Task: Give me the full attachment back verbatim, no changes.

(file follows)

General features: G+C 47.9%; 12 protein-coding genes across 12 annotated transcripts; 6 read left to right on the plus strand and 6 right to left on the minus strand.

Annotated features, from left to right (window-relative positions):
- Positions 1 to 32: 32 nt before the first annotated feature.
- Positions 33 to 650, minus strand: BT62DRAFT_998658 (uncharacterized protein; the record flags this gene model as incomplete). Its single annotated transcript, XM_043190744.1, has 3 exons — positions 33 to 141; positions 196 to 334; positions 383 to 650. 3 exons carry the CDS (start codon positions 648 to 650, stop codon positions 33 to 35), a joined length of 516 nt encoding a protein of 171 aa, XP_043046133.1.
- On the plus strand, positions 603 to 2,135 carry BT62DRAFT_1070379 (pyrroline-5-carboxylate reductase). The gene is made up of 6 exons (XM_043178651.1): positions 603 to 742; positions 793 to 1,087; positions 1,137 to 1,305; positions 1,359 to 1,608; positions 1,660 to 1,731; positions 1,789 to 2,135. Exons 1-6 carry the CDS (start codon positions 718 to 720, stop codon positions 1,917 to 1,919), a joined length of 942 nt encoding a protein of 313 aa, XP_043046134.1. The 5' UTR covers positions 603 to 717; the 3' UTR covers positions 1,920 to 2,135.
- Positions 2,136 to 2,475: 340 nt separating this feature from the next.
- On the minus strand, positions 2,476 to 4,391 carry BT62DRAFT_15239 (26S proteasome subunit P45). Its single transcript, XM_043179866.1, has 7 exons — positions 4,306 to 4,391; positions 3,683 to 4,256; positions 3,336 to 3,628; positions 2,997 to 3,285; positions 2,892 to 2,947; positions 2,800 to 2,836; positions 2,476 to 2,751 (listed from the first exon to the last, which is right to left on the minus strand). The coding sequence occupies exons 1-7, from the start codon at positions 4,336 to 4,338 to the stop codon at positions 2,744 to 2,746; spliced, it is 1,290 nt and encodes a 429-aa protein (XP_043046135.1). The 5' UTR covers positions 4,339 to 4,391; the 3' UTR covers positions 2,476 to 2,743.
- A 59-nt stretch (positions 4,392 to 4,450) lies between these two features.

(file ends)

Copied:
General features: G+C 47.9%; 12 protein-coding genes across 12 annotated transcripts; 6 read left to right on the plus strand and 6 right to left on the minus strand.

Annotated features, from left to right (window-relative positions):
- Positions 1 to 32: 32 nt before the first annotated feature.
- Positions 33 to 650, minus strand: BT62DRAFT_998658 (uncharacterized protein; the record flags this gene model as incomplete). Its single annotated transcript, XM_043190744.1, has 3 exons — positions 33 to 141; positions 196 to 334; positions 383 to 650. 3 exons carry the CDS (start codon positions 648 to 650, stop codon positions 33 to 35), a joined length of 516 nt encoding a protein of 171 aa, XP_043046133.1.
- On the plus strand, positions 603 to 2,135 carry BT62DRAFT_1070379 (pyrroline-5-carboxylate reductase). The gene is made up of 6 exons (XM_043178651.1): positions 603 to 742; positions 793 to 1,087; positions 1,137 to 1,305; positions 1,359 to 1,608; positions 1,660 to 1,731; positions 1,789 to 2,135. Exons 1-6 carry the CDS (start codon positions 718 to 720, stop codon positions 1,917 to 1,919), a joined length of 942 nt encoding a protein of 313 aa, XP_043046134.1. The 5' UTR covers positions 603 to 717; the 3' UTR covers positions 1,920 to 2,135.
- Positions 2,136 to 2,475: 340 nt separating this feature from the next.
- On the minus strand, positions 2,476 to 4,391 carry BT62DRAFT_15239 (26S proteasome subunit P45). Its single transcript, XM_043179866.1, has 7 exons — positions 4,306 to 4,391; positions 3,683 to 4,256; positions 3,336 to 3,628; positions 2,997 to 3,285; positions 2,892 to 2,947; positions 2,800 to 2,836; positions 2,476 to 2,751 (listed from the first exon to the last, which is right to left on the minus strand). The coding sequence occupies exons 1-7, from the start codon at positions 4,336 to 4,338 to the stop codon at positions 2,744 to 2,746; spliced, it is 1,290 nt and encodes a 429-aa protein (XP_043046135.1). The 5' UTR covers positions 4,339 to 4,391; the 3' UTR covers positions 2,476 to 2,743.
- A 59-nt stretch (positions 4,392 to 4,450) lies between these two features.